Mechanisms to remineralize teeth naturally
UN/DICYT The results obtained by UNal Faculty of Sciences and School of Dentistry experts will help solve incipient cavity and erosion issues due to chemical effects and dental sensitivity problems.
Carolina Torres Rodríguez, UNal School of Dentistry Professor and member of the Dentistry Materials Application Group (GRAMO, for its Spanish acronym says that this project focused on determining the remineralization processes through diffusion of chemical elements in teeth.
“Teeth demineralize due to cavities, use of bleaching agents and erosion effects produced by consuming carbonated beverages such as sodas,” said Professor and thesis Co-Director of Gelen Patricia Bernett Zurita’s thesis project entitled, “In vitro study of chemical species diffusion in human dental enamel.”
To treat these types of lesions, dentists insert tooth fillings and to remineralize teeth they also carry out additional surface treatments. The main issue is to find in-depth entry into teeth.
In this sense one of the purposes of the research project is to enable teeth to gain these minerals once again with elements teeth can recognize.
Therefore they discovered that the structure of the enamel is very complex with different sized pores which allow access to some materials but not to others. Taking this into account they carried out tests with ions and other chemical elements such as a potassium, cadmium, chlorine, barium, strontium and iodine, all similar to calcium and phosphates which are part of the enamel to determine how they entered the teeth.
UNal Chemistry Professor and thesis director Édgar Delgado Mejía says they used indicator ions because they allow detecting which of these elements gained entry into teeth and which not.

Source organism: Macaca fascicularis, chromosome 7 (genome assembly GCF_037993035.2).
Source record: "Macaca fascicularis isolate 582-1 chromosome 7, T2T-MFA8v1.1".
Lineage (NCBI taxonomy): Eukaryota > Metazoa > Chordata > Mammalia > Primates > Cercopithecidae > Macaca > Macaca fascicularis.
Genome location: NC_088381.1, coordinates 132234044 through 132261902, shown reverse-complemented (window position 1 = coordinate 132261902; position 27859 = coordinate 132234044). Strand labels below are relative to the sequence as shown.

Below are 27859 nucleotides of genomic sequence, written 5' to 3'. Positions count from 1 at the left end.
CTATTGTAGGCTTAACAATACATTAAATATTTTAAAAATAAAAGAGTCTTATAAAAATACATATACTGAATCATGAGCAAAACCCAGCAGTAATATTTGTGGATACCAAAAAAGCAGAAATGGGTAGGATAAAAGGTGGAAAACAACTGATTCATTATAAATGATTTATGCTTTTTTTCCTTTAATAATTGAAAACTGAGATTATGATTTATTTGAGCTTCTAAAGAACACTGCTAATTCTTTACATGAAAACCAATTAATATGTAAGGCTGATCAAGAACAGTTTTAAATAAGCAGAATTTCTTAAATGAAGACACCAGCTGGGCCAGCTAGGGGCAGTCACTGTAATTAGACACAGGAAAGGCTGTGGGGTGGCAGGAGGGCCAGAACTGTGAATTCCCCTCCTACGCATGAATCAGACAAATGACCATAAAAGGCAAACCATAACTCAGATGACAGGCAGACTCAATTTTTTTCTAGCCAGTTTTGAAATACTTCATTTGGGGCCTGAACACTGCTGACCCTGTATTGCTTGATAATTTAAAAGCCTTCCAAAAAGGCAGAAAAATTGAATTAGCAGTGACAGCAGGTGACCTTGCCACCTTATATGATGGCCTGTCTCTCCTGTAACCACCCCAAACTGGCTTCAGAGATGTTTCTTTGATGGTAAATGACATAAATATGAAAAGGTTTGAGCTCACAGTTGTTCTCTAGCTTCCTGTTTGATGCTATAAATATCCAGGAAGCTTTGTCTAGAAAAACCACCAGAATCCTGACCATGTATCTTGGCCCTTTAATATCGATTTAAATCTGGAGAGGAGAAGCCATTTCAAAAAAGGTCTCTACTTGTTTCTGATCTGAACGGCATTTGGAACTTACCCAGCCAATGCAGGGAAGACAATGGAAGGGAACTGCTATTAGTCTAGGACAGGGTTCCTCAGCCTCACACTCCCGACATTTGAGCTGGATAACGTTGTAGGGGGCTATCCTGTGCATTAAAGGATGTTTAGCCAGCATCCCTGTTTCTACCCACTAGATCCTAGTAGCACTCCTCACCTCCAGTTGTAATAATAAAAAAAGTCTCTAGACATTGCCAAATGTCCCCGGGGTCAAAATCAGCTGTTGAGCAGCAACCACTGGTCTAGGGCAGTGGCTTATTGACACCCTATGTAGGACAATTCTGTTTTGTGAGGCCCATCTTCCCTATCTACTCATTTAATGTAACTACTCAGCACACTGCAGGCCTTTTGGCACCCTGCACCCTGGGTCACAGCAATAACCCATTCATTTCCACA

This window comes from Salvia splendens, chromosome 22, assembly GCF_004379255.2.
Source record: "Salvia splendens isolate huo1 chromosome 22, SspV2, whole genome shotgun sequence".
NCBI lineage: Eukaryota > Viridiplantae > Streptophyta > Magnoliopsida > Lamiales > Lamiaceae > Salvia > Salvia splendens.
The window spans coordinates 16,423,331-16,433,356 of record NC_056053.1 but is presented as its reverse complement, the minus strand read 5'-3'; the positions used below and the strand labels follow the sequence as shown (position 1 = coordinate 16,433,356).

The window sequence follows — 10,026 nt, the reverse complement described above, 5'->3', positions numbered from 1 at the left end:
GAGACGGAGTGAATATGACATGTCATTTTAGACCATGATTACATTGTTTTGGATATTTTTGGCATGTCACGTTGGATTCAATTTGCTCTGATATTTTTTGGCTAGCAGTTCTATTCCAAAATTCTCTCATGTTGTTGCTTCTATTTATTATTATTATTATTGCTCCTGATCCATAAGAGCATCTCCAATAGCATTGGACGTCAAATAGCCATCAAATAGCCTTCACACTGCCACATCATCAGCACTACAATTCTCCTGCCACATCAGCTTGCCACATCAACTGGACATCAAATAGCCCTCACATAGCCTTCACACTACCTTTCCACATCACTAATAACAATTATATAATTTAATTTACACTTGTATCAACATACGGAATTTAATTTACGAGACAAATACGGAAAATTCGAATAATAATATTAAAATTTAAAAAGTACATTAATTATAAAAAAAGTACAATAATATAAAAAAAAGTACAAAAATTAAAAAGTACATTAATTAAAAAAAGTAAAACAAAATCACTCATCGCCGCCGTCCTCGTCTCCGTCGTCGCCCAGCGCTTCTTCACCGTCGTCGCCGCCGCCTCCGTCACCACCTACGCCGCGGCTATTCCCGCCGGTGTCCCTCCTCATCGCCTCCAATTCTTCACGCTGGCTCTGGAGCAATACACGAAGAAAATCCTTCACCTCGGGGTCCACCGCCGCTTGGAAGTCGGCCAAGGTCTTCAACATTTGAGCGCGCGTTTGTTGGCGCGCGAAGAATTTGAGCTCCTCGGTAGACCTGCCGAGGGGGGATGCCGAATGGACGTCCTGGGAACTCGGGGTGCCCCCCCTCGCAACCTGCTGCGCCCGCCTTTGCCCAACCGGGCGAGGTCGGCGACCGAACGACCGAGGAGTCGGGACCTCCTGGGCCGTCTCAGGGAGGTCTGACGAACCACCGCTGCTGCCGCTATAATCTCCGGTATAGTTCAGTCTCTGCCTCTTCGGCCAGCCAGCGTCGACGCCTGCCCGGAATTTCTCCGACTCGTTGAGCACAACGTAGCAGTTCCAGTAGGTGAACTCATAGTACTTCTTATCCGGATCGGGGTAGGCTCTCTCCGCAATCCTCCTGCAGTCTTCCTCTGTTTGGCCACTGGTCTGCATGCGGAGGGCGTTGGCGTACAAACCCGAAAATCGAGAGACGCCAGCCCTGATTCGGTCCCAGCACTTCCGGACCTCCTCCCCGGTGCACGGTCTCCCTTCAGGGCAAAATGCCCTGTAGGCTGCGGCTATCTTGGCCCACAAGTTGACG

“Knowing the composition of teeth we carried out a careful selection of elements for preparing substances where molars where immersed. Contrary of what was previously thought that elements entered teeth by the pores and remained there, what we discovered was a very complex channel mechanism,” said Delgado.
They determined that pores are not straight channels; on the contrary they are curved and irregular which does not enable all elements inside the mouth to penetrate them profoundly.
This project was carried out with 65 human extracted third molars or wisdom teeth which underwent a remineralization process with lactic acid to compare them with healthy enamel molars. Later they prepared substances with selected chemical elements to see how ions entered teeth.
“The molars were submerged for six hours, sufficient time for the substances to enter through the pores,” said Torres. Afterwards through methods such as electronic microscopy researchers determined that ions entered teeth up to 150 microns deep.
Delgado added that the chosen elements are similar in atomic weight and size to ions such as calcium, phosphorous, chlorine, magnesium and zinc, all necessary elements for remineralization.
The research project is in its first stage. In the future the processes with these biocompatible elements will be carried out in vivo with animals.
This will enable making products with these elements in form of cream, gel, mouth wash and other types of presentations that will allow remineralizing teeth naturally.